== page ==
Sociology and Anthropology
Why do human beings form families?
Why do people form groups and how do groups affect behavior?
Why do the rich act and think differently from the poor?
What makes some people break social rules and others obey them?
What holds societies together?
Why do all societies change over time?
These and other intriguing questions are important to sociology, the study of human society and social behavior. As a major in this field, you'll examine the influences that come from interactions with people you meet and know, and other influences that come from the large social structures that shape us in ways we do not always recognize.
Anthropology asks similar questions, while emphasizing cross-cultural, cross-disciplinary and longer-term perspectives. This discipline's comparative approach highlights patterns of similarity and difference among human groups and helps people understand their own practices and those of others in a broader cross-cultural context.
The study of Sociology and Anthropology is rich with intellectual excitement but is also an avenue to understanding the world in which you will live and work. Majors qualify for a great variety of career fields and are well prepared for graduate study.
As a major in Sociology and Anthropology, you'll be counseled carefully by faculty members and encouraged to develop a concentration that reflects your own interest and career education. By choosing certain groups of courses you can develop a concentration in:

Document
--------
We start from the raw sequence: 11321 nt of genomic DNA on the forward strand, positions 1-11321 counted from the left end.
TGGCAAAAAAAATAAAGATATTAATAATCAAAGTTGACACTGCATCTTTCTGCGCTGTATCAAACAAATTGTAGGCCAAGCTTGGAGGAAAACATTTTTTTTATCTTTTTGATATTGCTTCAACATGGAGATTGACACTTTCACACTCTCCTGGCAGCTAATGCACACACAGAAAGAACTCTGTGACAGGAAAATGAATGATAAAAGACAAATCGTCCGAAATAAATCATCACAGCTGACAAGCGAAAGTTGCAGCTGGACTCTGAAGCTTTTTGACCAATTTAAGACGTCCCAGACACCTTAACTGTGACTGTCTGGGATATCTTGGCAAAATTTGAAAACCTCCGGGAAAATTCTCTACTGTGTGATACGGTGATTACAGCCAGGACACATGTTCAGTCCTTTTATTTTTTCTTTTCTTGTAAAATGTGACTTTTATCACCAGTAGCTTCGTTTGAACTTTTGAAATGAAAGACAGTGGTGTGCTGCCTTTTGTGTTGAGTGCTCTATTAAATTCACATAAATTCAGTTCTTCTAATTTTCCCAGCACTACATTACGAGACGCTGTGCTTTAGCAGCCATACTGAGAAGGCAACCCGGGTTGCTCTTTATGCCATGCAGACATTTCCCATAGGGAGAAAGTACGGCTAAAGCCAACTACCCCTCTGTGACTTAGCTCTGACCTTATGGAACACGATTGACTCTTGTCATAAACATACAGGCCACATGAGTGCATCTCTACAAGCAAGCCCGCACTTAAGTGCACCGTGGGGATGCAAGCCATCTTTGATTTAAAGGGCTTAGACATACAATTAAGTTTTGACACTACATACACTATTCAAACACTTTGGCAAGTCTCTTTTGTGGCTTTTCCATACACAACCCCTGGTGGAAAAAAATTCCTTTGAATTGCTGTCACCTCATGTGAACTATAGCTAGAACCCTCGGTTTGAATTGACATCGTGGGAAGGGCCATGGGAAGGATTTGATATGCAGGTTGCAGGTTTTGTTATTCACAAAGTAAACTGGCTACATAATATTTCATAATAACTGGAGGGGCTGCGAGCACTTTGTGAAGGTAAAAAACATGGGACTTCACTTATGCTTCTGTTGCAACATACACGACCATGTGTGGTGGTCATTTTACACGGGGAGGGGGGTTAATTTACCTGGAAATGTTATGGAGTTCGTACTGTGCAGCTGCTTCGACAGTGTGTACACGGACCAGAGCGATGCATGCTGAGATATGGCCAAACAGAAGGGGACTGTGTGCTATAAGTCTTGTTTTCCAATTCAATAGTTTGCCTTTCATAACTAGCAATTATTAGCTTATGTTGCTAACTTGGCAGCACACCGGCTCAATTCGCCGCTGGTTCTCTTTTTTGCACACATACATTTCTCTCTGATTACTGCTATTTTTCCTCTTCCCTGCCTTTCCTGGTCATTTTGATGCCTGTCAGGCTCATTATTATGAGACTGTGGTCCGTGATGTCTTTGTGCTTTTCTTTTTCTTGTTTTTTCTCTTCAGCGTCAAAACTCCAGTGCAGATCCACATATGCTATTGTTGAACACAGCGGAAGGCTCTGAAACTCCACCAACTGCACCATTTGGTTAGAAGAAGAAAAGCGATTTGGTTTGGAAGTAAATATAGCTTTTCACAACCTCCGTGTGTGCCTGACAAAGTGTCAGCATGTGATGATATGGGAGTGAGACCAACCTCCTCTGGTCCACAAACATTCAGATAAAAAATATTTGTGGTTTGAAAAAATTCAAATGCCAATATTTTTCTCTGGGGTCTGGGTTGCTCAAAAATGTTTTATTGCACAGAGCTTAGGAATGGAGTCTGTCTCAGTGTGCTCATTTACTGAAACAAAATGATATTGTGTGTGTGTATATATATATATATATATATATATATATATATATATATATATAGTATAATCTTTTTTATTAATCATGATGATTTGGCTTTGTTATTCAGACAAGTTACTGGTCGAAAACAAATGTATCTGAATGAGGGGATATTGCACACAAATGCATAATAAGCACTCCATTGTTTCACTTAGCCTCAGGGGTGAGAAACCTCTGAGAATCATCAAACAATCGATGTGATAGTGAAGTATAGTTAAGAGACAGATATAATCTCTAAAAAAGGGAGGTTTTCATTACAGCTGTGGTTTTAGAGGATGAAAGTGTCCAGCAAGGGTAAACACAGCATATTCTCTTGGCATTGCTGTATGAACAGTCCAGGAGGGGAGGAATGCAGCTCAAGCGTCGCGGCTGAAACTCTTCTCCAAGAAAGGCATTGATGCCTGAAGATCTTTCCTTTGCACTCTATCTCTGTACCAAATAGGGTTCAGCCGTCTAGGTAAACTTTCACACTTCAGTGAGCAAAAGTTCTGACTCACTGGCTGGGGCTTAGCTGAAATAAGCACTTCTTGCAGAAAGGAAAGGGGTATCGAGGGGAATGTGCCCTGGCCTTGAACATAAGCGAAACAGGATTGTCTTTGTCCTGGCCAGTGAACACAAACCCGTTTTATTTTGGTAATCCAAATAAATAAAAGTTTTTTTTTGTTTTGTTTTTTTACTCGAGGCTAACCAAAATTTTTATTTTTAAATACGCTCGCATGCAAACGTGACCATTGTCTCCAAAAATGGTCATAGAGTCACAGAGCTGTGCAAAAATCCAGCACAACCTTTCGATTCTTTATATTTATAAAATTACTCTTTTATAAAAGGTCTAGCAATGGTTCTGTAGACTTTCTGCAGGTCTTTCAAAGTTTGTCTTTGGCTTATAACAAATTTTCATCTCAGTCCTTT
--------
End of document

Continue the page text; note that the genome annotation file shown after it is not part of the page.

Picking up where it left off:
- Business and organizational behavior
- Social work
- Family studies
- Criminal justice and adult probation
- Polling and market research
- International research
- Urban studies
The opportunities to choose a path within the field and the chances for field work and internships can give you an excellent start toward postgraduate employment that leads to a long-term career.
The Department of Sociology and Anthropology offers a Major in Sociology, a Minor in Sociology, and Course Offerings in Anthropology. All sociology majors and minors are urged to consult with the Chair and other members of the Sociology Department in planning their academic programs. This is especially important in coordinating particular course concentrations most suitable for individual career goals. The faculty strives to clarify career goals and to put together a concentration of courses and experiences that ensure for your intellectual fulfillment and a viable career.